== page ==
At a time when the NHS is under fire for lack of collaboration, the aviation industry points the way to better joined up working and safety standards, write David Archer and Alex Cameron

The recent Cavendish review into the work of healthcare assistants reported some striking findings: it described an NHS that operates in silos and where “social care is seen as a distant land occupied by a different tribe”. Amid an ageing population, the 1946 model of “diagnose, intervene, cure” needs to change to meet the 21st century reality of “diagnose, intervene, live with a chronic condition”, it says.

Our ageing population is just one reason why the whole health system needs to take the challenge of building collaborative relationships seriously. Delivering healthcare in the 21st century involves confronting major challenges:

  • rising costs and greater external pressures for efficiency and savings;
  • increasing demands from patients who expect a comprehensive service;
  • multiple reviews of past failures in the system, each producing different sets of lessons that have to be internalised and applied; and
  • questions over the ability of those involved to demonstrate care for the patient.

In short, many recent events have shown the serious human, reputational and financial costs of failure to provide system leadership. It is a business problem with hard benefits if you get it right and escalating risks if you do not. Fortunately there are lessons to learn from the experiences of system leadership in other fields.

Lessons from aviation

There are important questions to ask and lessons to be learned about how other complex multi-party systems function. In particular, how leaders in these organisations manage interdependencies and safeguard interface risks.

‘The risks for airlines and airports lie at the interfaces, so there is a great need to pay attention to the handover from one component of the journey to another’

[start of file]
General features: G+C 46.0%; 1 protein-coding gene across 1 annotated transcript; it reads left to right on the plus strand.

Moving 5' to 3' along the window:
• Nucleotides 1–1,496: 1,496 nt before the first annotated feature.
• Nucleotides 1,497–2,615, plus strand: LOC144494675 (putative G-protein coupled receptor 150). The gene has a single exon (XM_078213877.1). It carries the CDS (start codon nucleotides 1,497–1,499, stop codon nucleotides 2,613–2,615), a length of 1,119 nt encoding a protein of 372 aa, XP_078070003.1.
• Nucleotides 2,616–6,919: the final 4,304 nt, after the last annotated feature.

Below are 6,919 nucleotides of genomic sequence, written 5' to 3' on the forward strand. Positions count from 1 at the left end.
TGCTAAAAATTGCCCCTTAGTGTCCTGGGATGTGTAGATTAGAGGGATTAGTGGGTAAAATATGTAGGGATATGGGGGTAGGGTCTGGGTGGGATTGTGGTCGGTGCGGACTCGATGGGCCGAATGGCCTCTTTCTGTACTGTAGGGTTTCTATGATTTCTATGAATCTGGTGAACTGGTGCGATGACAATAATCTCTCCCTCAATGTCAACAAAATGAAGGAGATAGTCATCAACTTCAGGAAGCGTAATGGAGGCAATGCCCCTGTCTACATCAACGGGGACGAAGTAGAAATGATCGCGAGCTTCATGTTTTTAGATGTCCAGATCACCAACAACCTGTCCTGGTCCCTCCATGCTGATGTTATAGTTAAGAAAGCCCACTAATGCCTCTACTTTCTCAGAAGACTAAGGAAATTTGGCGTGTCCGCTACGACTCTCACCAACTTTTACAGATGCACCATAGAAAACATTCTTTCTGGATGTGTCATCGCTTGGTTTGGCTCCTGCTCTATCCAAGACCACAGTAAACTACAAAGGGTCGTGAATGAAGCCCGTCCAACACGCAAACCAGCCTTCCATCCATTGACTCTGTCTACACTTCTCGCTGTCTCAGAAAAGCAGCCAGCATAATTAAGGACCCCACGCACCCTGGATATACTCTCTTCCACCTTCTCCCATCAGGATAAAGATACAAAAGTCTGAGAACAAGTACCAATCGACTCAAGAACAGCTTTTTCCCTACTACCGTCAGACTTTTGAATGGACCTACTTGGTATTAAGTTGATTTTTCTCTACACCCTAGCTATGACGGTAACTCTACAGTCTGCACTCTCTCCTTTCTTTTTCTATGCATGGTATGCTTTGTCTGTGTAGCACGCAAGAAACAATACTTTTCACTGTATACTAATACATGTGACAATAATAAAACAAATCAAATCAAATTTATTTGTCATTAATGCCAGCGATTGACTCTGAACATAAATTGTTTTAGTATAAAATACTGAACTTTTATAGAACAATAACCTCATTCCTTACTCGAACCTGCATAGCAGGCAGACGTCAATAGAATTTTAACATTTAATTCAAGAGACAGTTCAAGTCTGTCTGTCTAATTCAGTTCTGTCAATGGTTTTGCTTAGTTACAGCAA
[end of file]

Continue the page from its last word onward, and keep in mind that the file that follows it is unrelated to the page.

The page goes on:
International aviation is tightly cost controlled and highly competitive, operating many safety critical systems within a complex regulatory environment, staffed by people with disparate skill sets and levels of pay, speaking many languages. At the same time, companies have to maximise the use of vastly expensive assets.

How has the aviation system evolved to the point where an inexperienced traveller can navigate it with relative ease and confidence? The reasons are:

  • airline systems are highly standardised;
  • everyone tries to speak the language of the passenger;
  • signage is a high priority and is usually excellent;
  • interface and handover points are seen as critical to the success of the overall service;
  • each party cares about the overall passenger experience because their reputation depends on it; and
  • within each element of the journey, teamwork is highly valued and between elements the handover process (such as from ground crew to flight crew) is tightly defined and followed rigorously.

What might the healthcare system learn from this? First, the solution is not structural: we do not have one global air travel corporation, nor do most international airlines operate their own airports or regional carriers anymore.

There is a clear understanding that customers need to be helped along their journey by staff who work for many different employers but who are all connected by reputation and an imperative to maintain safety at all times.

Make the links

In common with all complex interconnected systems, the risks for airlines and airport operators lie at the interfaces, so there is a great need to pay attention to the handover from one component of the journey to another.

‘Effective collaboration across a system means having the necessary levels of trust to let your partners get on with their job’

The analogy with the handover from an NHS hospital to local authority or private sector care home is a close one. If these interfaces are mishandled, then not only does the individual patient suffer but, over time, costs multiply, tasks have to be repeated, bottlenecks build up and eventually the system breaks down.

The airline industry takes the (admittedly very difficult and expensive) activities of flying airplanes safely as a given and focuses its service improvement on all the processes that flow around them.

These processes include getting people on and off planes and through airports with a minimum of fuss, providing choice about additional services to buy at the airport or on-board, and building alliances with other transport providers to improve the passenger’s whole journey experience.

Case Study: Transport for London 2012

The transport challenges around last year’s Olympics were the most demanding the nation’s network has faced, covering 34 venues, 26 sports, 10,500 athletes, 8.8m spectators and 22,000 media. More than a million additional journeys were made during its busiest day, across many modes of transport, using both private and public sector providers.